Use of Traditional Botanical Medicines During Pregnancy in Rural Rwanda


Objective: To evaluate the perceptions of healthcare and traditional medicine providers regarding the type, indications, side effects, and prevalence of traditional medicine use amongst pregnant women in a rural Rwandan population.


Methods: Six focus groups with physicians, nurses, and community health workers and four individual in-depth interviews with traditional medicine providers were held. Qualitative data was gathered using a structured questionnaire querying perceptions of the type, indications, side effects, and prevalence of use of traditional medicines in pregnancy.


Results: The healthcare provider groups perceived a high prevalence of traditional botanical medicine use by pregnant women (50-80%). All three groups reported similar indications for use of the medicines and the socioeconomic status of the pregnant women who use them. The traditional medicine providers and the healthcare providers both perceived that the most commonly used medicine is a mixture of many plants, called Inkuri. The most serious side effect reported was abnormally bright green meconium with a poor neonatal respiratory drive. Thirty-five traditional medicines were identified that are used during pregnancy.


Conclusion: Perceptions of high prevalence of use of traditional medicines during pregnancy with possible negative perinatal outcomes exist in areas of rural Rwanda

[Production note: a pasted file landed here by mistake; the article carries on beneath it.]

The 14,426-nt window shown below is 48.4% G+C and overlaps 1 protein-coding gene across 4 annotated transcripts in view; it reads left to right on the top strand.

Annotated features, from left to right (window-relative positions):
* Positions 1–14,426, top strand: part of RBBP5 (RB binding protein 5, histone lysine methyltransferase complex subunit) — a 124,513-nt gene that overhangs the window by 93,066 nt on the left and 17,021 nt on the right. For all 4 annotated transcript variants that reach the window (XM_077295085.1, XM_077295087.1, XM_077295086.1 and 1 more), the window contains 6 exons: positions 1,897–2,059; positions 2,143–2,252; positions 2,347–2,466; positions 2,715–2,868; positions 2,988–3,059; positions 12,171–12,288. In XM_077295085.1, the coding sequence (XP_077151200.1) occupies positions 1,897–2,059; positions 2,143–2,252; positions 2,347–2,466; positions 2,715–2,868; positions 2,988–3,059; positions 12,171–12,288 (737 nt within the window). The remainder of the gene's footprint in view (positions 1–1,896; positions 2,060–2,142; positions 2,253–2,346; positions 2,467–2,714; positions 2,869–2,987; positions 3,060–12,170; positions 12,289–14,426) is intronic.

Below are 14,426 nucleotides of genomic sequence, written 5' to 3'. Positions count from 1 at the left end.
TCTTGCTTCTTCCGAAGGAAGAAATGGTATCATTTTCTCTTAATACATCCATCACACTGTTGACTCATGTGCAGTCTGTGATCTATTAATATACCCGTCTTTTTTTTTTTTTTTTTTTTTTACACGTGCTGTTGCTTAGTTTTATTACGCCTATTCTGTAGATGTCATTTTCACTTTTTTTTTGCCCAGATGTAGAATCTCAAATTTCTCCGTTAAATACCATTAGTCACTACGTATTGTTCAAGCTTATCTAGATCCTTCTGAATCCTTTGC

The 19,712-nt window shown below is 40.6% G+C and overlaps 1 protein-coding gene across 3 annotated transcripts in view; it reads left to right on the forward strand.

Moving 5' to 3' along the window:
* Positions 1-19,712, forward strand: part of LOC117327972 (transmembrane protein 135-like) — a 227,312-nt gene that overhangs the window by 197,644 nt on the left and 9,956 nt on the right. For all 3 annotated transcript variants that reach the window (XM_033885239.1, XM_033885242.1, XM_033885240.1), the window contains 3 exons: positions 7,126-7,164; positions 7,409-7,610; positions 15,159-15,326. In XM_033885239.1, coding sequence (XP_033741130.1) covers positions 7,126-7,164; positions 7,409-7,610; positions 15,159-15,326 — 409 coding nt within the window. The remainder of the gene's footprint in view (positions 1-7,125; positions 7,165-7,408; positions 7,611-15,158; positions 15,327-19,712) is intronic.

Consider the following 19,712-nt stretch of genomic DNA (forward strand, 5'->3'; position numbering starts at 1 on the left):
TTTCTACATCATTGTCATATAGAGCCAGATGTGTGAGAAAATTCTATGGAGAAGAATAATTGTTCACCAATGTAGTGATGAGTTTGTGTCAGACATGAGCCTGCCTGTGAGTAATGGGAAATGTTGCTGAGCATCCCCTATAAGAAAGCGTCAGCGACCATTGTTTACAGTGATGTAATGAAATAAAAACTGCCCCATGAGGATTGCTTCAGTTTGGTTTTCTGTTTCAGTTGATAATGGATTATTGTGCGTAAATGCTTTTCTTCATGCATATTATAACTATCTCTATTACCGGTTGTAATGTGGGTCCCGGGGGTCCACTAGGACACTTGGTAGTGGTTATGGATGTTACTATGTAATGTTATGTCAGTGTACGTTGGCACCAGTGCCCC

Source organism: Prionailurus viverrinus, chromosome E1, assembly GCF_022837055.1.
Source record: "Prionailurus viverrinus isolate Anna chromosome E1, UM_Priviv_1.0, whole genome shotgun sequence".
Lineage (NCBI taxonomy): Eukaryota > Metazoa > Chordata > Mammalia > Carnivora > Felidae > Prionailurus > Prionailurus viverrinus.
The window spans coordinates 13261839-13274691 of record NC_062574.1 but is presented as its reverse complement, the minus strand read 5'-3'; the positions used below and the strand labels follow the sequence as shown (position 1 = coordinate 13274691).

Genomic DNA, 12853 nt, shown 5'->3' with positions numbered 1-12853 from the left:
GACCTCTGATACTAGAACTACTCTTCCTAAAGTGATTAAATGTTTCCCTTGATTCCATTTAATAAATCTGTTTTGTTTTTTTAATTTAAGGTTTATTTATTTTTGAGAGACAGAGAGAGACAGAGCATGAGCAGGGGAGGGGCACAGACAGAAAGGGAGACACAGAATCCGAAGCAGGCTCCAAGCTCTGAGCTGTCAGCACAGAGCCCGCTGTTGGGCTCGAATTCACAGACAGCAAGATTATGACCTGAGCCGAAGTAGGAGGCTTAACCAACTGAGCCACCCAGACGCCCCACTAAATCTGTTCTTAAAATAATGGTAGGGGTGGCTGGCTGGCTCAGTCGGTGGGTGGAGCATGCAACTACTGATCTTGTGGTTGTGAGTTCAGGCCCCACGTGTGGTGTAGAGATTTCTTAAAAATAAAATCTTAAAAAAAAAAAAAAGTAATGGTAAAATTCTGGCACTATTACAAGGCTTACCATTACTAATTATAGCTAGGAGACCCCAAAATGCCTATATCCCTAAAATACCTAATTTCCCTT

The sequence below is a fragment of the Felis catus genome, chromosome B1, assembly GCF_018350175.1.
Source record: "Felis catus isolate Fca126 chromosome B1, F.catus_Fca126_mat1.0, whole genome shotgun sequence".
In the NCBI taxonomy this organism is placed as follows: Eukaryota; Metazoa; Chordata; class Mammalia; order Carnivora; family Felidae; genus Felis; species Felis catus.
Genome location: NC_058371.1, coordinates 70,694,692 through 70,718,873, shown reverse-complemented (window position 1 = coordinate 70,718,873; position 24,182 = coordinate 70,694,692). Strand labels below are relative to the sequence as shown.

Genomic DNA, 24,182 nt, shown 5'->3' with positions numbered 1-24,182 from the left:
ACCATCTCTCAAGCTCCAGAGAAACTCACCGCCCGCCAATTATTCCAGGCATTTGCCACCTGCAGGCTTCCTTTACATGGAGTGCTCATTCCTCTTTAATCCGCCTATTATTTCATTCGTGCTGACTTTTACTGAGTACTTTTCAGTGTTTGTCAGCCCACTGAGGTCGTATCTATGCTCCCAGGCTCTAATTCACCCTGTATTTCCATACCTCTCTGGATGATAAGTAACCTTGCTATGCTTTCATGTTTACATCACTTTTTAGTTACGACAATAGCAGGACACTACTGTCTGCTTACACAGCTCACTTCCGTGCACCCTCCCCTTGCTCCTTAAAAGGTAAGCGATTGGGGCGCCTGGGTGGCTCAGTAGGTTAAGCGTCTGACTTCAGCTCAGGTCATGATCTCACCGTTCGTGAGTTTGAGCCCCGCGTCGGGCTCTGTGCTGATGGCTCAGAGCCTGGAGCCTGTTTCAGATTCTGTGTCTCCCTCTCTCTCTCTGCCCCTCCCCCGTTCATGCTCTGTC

Understanding Complex Humanitarian Emergencies in the Horn of Africa: Causes, Determinants, and Responses


Over the past one hundred years, billions of dollars and countless man hours have been spent on humanitarian relief efforts, yet these humanitarian emergencies are continually occurring, and some at even greater frequencies than ever witnessed before. The contemporary approach to humanitarian aid has, thus far, in many cases, led to little or no sustainable change in the communities of interest. The purpose of this paper is to explore and identify the reasons these emergencies continue to occur, gain an understanding for why many aid efforts have largely been ineffective in the Horn of Africa, and to present alternative approaches to humanitarian aid. To accomplish this aim, a thorough review of pertinent articles and documents outlining the region’s past and present was conducted. The research has highlighted the fact that the complex emergencies occurring in the region today cannot be credited to a single catalyst or event. Those working in humanitarian aid need to make a concerted effort, using evidence based public health, to understand and address these emergencies and all of their driving factors, be they religious, political, climactic, tribal, or any other cause identified.

Can It Be Any Hotter?


In this short piece, Samuel Enumah of the Johns Hopkins School of Medicine details a specific and personal experience from a visit to a local hospital in Rwanda.

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